Par Jacopo RICCIARDI
Sergiu Toma produces artwork which is rooted in reality, but it also carries secrets and magic. Sometimes an eerie silence overcomes these paintings, sometimes dreamlike visions seem as real as daily experiences. Magic and everyday realism converge on his canvas as if nothing could be more natural. His earlier works hint at years spent in a mental cell, an atavistic memory of a childhood room. These interior images show him and his family waiting in a daydream reverie for the arrival of mysterious unknown visitors, perhaps a breath of redemption, but above all for a call to action: “Wake up, get up and go! Step out of your comatose life, move out of the confines of your walledoff mind, leave all your time-stiffened memory-baggage behind, cast off all the ballast of dead things and take a trip into your consciousness! Step out of your mappable, tractable, little world, where even the grey-violet air might decompose any second!” Unexpectedly, Sergiu gets up and leaves his old world behind. Drunk on a polar burst of blazing Northern Lights, he bears the mark of the chosen (a glitter on his coat, like the white patch on Stalker’s hair) as he advances towards the magnetic glow (‘The Vision’). Is this a cosmic call towards a beckoning path of light leading to a pilgrimage, or just a visual enchantment, a rapture of colour? Perhaps it is beyond his own grasp. Yet the Aurora Borealis charms also his girlfriend (‘Time Space’), calling us all to the wonders reflected in a pair of sunglasses (‘Speed of Light’).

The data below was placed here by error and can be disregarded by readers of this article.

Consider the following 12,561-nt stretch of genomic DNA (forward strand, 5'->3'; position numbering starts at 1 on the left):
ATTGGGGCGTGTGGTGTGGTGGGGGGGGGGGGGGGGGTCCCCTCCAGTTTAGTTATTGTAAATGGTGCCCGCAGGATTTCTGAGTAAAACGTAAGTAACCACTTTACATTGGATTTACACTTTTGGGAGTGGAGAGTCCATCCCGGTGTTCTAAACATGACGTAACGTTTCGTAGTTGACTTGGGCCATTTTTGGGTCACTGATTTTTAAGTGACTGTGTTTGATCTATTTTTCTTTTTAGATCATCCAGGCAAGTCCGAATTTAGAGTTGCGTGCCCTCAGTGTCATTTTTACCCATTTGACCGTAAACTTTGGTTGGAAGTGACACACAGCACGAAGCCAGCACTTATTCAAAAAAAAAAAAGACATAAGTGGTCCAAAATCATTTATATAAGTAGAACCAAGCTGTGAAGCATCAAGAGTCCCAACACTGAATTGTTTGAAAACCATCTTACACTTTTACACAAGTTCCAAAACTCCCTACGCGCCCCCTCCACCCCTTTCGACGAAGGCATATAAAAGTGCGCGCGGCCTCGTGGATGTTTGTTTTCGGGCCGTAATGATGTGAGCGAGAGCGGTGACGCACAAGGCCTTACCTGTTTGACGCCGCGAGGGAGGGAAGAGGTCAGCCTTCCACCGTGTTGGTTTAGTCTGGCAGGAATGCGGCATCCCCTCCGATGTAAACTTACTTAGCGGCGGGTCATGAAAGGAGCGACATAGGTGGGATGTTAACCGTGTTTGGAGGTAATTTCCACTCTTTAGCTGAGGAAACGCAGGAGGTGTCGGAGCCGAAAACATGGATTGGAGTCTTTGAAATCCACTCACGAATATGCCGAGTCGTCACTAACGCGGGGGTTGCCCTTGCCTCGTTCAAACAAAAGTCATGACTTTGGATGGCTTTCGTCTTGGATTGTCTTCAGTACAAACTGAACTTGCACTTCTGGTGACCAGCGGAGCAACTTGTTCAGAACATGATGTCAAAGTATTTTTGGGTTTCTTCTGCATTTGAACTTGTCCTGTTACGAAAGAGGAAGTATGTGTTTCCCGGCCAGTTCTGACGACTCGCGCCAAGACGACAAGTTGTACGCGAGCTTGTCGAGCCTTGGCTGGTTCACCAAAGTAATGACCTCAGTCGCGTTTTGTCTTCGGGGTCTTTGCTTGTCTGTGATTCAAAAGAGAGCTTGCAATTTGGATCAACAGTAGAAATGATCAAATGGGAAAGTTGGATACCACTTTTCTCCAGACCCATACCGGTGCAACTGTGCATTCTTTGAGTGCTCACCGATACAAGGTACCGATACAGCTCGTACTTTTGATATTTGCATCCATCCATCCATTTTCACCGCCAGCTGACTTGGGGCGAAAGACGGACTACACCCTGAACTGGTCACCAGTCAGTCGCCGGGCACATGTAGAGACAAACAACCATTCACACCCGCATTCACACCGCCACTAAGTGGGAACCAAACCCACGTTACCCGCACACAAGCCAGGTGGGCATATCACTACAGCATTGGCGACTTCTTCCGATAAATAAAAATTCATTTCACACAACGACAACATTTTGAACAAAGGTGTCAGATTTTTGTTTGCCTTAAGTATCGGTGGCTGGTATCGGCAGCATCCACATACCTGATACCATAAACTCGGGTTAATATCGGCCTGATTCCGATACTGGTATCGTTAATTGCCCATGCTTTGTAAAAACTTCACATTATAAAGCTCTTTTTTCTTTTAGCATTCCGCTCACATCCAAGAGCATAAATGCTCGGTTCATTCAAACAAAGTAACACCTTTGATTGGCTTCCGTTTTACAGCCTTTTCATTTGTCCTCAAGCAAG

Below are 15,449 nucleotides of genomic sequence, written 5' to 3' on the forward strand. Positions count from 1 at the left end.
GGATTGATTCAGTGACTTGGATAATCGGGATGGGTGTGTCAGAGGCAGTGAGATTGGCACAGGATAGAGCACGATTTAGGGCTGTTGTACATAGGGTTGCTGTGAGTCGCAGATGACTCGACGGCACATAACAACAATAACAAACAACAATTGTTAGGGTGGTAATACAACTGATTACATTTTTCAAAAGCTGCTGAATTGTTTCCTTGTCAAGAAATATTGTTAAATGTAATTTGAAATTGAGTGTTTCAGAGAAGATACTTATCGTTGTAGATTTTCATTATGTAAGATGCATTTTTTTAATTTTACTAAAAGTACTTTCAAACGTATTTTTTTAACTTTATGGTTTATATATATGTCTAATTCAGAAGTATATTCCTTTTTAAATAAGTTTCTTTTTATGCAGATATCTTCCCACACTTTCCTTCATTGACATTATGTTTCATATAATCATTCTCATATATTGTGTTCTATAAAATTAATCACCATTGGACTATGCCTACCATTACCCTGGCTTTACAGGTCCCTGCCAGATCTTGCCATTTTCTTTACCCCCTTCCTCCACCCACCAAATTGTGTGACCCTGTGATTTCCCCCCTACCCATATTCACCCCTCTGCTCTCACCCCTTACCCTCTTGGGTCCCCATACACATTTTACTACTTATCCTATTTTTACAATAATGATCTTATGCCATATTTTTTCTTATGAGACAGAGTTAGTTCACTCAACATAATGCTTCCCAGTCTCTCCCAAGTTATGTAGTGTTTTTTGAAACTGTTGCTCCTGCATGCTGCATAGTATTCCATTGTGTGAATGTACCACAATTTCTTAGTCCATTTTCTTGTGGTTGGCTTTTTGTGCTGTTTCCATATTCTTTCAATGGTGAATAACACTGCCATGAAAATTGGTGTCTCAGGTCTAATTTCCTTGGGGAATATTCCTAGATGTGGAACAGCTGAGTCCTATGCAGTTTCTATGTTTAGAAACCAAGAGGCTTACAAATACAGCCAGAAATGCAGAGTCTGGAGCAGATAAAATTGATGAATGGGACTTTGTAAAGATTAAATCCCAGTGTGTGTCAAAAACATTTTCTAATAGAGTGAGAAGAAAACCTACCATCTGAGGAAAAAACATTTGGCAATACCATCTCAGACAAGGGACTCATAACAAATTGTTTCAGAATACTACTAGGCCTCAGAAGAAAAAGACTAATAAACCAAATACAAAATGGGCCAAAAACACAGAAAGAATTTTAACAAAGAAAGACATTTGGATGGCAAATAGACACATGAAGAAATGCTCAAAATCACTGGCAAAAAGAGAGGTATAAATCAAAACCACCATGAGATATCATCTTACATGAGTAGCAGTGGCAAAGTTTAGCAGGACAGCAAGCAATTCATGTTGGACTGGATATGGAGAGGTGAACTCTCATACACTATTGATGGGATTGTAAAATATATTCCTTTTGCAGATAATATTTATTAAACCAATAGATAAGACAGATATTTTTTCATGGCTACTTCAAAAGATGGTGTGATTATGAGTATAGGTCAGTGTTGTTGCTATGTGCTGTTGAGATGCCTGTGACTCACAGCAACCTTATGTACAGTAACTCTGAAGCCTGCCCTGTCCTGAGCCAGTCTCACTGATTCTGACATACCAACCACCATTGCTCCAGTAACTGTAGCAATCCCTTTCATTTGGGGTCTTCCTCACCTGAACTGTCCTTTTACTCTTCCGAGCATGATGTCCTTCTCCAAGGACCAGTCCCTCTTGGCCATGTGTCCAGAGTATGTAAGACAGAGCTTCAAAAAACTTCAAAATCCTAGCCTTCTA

These new paintings are no longer the product of a compulsive, detail-driven, troubled mind, but a plunge into chromatic fluidity. Sergiu as a traveller of worlds and minds, armed with the cane and guided by the seeing dog of the vision impaired, is on a confident, purposeful, yet slightly entranced meandering quest through imaginary spaces and miraculous landscapes. Floating above the ground, overstepping fate, he roams the mind trails of the colour-coated marzipan mountains’ (‘Full Moon in Peru’). His passage is marked by a mating dance uniting the unalterable stellar order, a blessing of the spiritual world and the hyperborean sky (‘Self Portrait with Aurora Borealis’). He is driven by awe, longing and pining. Rebirth and new beginnings are his wellspring (‘Walk with Me’). In his picture ‘The Visitors’, we see members of an enigmatic expedition probing the rings around the darker woods of the subconscious, setting a course on preordained trajectories. This renders their expedition a pathetic forage, an autistically downcast march. They wander their circular beat in agony, against an existential headwind, wearing self-blinding eye-masks, dragging their gears in sleds behind...
Par Géza DABÓCZI
Light Hunters / 22 - 29 September 2017 - 37, rue des Mathurins 75008 Paris - Preview 21 September